04 March 2011

Creating a Debian live USB flash drive with persistence for non-techies

Foreword: "for non-techies" should perhaps be "for dummies" but it sounds better.

This tutorial aims at showing a fast, straightforward way of creating a  USB flash drive with Debian live installed using the persistence feature. It means that you can save changes back to the usb flash drive after you reboot your machine. It is written and carried out on a linux box, that is why I recommend using linux. There are many more options not covered in this article which are explained in detail in Debian-live's manual. You can find it here:

In order to follow this tutorial you need:

-A machine with linux installed.
-A FAT  formatted usb flash drive of 4 GB (2GB will do since the image is 1.1 GB but this leaves little free space for persistence)
-A good internet connection to download an image of 1.1 GB.
-A basic knowledge of the command line.
-Sudo access to your machine. You must be in the sudoers file.
-Software/commands: bash, wget, mount, dd, gparted or alternatively fdisk (fdisk usage is not explained here)

1. Download a usb-hdd image from  A direct link to the latest stable release is here
In order to achieve that, open a terminal. Type:

$ wget

With a fairly good connection it should not take longer than 20 or 30 minutes.

2. Plug in the flash drive and open a terminal. Type:

$ mount (In order to know the device name of your flash drive).

There should be an entry similar to this one:

/dev/sdc1 on /media/Kingston DataTraveler G2: 4.0 GB Filesystem type vfat (rw,nosuid,nodev,uhelper=udisks,uid=1000,gid=1000,shortname=mixed,dmask=0077,utf8=1,showexec,flush)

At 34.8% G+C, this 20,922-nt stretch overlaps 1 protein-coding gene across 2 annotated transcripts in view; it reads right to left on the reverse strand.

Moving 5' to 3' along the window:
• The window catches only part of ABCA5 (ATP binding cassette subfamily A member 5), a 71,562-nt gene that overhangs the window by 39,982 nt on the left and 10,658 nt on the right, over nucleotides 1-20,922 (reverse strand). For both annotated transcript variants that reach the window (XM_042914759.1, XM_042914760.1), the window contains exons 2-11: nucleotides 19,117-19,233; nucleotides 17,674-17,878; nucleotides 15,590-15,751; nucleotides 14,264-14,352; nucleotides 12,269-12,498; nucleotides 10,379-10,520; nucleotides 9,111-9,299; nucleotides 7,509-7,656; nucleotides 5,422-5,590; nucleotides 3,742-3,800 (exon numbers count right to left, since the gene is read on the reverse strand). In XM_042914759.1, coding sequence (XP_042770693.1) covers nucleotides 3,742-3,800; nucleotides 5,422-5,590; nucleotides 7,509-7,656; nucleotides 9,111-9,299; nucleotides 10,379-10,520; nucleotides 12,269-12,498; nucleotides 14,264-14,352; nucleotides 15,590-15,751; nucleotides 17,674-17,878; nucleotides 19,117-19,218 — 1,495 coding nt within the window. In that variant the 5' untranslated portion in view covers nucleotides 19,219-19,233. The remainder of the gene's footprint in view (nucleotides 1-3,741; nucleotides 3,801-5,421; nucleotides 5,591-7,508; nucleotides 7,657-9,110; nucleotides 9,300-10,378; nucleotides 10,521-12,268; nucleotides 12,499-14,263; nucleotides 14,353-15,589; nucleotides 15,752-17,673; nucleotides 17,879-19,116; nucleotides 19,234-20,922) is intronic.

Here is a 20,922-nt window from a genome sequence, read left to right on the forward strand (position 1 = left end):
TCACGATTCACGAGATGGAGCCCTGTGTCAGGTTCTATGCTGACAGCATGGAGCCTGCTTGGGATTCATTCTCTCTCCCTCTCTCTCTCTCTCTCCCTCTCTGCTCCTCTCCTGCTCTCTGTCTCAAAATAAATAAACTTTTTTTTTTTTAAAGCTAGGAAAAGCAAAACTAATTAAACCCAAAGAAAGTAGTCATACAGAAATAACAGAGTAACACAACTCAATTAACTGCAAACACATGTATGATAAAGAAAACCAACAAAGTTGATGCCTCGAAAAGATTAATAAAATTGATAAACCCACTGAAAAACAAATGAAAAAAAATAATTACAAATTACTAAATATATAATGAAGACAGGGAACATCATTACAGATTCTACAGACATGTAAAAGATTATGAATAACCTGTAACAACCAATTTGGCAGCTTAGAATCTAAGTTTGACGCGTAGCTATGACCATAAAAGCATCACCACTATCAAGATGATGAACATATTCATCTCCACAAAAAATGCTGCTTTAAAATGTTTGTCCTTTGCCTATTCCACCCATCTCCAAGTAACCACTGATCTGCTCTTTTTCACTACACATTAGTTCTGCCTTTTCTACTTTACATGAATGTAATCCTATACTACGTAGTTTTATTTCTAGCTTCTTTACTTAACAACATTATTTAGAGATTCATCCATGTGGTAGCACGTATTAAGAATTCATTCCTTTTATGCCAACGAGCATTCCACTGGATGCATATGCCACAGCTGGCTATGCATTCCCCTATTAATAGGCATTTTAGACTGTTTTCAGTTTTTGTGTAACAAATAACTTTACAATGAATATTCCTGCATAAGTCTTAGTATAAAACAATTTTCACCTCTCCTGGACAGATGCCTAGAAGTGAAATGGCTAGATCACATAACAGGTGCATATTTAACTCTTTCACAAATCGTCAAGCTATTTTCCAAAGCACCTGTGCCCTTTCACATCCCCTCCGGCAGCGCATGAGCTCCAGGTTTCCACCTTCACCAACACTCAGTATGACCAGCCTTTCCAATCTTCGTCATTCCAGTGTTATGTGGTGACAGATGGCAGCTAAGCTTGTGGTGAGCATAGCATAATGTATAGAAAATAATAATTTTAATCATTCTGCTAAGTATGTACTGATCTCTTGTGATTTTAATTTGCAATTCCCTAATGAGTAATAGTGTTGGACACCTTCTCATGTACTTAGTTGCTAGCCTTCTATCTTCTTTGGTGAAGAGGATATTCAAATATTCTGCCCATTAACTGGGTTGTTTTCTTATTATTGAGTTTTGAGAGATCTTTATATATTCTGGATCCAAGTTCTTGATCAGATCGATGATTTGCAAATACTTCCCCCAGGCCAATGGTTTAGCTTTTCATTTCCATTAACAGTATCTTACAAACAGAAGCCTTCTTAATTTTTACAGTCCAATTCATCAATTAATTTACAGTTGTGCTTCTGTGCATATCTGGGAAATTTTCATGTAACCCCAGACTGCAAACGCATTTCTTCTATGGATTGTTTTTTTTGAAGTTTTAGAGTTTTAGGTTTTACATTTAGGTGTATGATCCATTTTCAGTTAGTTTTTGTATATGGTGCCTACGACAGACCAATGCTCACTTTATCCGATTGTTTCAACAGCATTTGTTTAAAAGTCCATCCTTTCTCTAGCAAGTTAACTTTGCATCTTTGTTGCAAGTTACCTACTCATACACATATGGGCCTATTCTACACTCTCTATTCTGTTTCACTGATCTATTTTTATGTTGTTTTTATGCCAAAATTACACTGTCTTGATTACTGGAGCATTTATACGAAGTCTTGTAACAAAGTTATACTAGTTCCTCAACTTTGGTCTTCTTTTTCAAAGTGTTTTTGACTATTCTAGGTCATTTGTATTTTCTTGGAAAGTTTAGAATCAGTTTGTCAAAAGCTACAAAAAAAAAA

Here is important to remember /dev/sdc (your device name can be different like for example /dev/sdb) Just make sure that the name belongs to the usb you want to copy the live image to. Otherwise you risk losing important data.

3. Once the download is finished. Copy the image to the usb flash drive. In order to do that open a terminal and type:

$  dd if=debian-live-6.0.0-i386-gnome-desktop.img of=/dev/sdc (Remember to replace sdc with the actual name of your device.)

4. Wait for it to finish. (It might take a while)

5. It is time to make a new partition to use the space left on the flash drive to save changes. Then type:

$ sudo gparted

gparted interface looks like this:

6. Select the device from the drop down menu. Remember in this tutorial it is /dev/sdc
You must unmount the device. So first right click on it and select unmount.

7. Right click on the device and select new. A new window opens.

8. Complete:
-Primary partition
-label: live-rw
Select Add and then apply changes. Unplug. Now you can boot from the usb flash drive using persistence.

9. In order to use persistence you have to boot a machine from the usb. You must first ensure that your bios is capable of booting from usb. Enter the bios and check that.

First thing you will be presented with the splash screen:

10. Press ESC to see the boot prompt and type "live persistent" (Without quotes)

You are done. You can now use the system as you like and all the changes that you make will be saved in the partition you've created.

Only one thing left to say: ENJOY!!!!